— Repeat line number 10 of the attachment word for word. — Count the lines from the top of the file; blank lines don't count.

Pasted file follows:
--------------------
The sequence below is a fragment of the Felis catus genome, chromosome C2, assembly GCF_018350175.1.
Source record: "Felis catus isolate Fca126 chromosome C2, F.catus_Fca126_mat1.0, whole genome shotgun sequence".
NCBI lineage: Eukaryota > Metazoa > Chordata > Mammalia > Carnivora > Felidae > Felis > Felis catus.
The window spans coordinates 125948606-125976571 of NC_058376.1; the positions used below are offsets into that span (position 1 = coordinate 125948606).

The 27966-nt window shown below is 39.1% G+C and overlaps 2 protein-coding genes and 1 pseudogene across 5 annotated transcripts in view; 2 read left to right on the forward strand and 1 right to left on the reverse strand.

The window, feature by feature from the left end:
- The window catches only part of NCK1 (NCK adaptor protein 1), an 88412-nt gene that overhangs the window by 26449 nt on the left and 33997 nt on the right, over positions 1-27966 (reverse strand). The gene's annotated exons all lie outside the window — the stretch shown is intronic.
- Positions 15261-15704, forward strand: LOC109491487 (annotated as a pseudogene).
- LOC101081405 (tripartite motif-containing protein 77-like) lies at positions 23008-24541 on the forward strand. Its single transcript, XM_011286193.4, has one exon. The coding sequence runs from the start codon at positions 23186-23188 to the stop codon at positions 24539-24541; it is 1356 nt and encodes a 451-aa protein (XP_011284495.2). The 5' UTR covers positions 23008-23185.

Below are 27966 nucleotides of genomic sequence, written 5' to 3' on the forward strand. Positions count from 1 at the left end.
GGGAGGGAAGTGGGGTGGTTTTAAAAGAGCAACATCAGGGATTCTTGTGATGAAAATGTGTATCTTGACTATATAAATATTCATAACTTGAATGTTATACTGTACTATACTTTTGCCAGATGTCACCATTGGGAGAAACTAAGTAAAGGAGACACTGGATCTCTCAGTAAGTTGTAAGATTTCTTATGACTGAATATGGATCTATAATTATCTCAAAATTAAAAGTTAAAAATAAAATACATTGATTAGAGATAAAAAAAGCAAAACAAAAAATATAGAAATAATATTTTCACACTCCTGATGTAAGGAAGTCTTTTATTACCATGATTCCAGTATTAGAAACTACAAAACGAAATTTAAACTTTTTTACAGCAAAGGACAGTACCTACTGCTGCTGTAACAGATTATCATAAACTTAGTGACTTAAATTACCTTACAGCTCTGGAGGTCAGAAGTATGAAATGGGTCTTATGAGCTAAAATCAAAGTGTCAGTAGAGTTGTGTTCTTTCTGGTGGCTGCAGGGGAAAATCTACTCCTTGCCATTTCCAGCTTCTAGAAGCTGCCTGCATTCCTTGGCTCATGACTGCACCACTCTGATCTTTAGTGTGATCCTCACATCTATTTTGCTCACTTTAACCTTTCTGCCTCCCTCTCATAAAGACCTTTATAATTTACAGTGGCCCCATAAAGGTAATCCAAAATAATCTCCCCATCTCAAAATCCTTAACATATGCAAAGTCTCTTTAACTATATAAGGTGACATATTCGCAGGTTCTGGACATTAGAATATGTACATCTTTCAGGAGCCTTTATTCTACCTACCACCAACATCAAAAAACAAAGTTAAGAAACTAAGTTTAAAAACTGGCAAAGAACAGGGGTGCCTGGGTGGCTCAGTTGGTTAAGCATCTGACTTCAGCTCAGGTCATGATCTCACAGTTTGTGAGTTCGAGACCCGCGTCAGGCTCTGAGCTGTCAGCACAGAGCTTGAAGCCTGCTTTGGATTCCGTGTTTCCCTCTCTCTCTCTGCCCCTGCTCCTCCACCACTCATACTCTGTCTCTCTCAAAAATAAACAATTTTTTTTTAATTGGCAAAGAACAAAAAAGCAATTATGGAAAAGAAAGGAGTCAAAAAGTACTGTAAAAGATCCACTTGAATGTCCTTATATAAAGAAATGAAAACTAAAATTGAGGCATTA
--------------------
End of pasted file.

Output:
Below are 27966 nucleotides of genomic sequence, written 5' to 3' on the forward strand. Positions count from 1 at the left end.